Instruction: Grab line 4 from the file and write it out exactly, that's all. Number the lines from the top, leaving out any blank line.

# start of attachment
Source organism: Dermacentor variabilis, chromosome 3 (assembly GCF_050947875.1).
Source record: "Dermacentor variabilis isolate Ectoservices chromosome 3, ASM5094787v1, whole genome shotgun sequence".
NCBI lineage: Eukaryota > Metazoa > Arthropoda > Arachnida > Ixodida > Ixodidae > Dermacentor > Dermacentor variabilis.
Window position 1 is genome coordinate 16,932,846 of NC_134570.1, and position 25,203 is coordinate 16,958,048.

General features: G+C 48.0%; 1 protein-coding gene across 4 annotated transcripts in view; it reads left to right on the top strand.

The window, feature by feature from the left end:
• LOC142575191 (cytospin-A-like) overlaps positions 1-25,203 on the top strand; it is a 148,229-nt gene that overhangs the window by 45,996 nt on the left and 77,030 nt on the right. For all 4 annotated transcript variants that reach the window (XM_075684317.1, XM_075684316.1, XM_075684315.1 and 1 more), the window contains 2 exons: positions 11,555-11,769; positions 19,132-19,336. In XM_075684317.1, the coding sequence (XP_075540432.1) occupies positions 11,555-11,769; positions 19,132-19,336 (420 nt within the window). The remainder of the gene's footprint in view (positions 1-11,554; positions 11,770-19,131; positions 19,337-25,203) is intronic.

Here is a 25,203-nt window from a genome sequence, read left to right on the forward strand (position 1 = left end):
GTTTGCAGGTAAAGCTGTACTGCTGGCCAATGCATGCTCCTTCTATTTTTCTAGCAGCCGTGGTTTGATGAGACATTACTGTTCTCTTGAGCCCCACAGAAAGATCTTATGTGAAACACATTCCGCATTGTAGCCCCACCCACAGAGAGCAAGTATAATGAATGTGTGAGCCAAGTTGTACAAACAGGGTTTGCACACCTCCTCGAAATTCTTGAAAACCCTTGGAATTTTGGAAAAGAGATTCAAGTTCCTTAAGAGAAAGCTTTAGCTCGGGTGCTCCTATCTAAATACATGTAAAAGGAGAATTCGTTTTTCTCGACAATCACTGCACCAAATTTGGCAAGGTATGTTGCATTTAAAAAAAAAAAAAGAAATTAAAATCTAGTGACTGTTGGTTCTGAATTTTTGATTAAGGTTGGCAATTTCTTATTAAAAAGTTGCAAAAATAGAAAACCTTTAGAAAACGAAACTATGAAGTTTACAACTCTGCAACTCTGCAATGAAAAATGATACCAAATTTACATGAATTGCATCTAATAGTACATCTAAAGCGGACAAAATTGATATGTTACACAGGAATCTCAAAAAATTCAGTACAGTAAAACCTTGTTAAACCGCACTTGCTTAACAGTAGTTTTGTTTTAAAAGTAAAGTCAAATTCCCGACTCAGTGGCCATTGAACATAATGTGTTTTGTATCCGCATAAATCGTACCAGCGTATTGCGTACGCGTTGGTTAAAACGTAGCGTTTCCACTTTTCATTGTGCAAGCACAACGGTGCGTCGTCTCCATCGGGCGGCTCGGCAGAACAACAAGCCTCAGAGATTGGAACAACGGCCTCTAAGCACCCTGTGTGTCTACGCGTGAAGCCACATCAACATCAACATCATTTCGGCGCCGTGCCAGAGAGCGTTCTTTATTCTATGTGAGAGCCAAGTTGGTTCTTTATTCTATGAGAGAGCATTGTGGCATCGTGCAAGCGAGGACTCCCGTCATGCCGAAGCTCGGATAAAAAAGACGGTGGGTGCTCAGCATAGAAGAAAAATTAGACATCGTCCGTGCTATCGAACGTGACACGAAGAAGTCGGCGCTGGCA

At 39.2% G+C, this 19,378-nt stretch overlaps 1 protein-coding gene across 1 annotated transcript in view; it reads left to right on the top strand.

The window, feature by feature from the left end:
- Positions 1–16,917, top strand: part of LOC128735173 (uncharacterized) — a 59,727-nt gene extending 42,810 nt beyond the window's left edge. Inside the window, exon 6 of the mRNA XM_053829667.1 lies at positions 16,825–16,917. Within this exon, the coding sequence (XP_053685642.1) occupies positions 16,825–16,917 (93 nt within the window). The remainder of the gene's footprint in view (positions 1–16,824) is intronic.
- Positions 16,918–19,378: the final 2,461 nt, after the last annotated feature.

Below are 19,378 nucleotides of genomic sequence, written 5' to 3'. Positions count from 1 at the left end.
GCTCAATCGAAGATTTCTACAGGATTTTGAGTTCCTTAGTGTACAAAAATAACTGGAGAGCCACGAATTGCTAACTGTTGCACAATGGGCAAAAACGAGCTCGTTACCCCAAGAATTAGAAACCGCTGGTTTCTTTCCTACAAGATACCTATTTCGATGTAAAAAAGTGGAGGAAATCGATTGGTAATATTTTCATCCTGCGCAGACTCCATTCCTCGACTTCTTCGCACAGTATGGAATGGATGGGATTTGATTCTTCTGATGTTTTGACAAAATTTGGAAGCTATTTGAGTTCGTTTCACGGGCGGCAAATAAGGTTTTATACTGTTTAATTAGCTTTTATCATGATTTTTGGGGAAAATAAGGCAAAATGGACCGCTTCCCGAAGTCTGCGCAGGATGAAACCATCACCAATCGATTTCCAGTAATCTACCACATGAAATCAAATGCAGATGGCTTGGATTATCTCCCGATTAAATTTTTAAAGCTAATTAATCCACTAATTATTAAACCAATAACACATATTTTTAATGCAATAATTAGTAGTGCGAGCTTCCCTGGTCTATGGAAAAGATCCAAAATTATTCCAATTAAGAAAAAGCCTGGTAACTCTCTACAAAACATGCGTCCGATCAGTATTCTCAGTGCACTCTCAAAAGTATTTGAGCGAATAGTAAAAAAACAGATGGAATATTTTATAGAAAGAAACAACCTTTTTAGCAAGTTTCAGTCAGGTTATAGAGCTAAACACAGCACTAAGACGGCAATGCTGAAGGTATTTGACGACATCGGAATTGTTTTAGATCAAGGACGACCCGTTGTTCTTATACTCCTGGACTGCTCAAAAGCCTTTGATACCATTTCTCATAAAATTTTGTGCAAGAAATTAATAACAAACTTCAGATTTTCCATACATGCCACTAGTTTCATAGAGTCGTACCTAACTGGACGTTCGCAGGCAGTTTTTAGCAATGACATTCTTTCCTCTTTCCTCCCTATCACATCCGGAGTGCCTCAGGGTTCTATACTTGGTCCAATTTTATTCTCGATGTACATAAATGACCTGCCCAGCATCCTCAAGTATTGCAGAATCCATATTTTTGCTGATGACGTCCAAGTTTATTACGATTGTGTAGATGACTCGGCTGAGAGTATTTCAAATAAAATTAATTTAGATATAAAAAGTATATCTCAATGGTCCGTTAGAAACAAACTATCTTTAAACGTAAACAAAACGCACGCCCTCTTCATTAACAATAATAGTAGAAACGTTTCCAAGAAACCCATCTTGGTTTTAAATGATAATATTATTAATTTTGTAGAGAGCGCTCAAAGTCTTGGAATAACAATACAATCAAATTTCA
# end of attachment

Window position 1 is genome coordinate 16,932,846 of NC_134570.1, and position 25,203 is coordinate 16,958,048.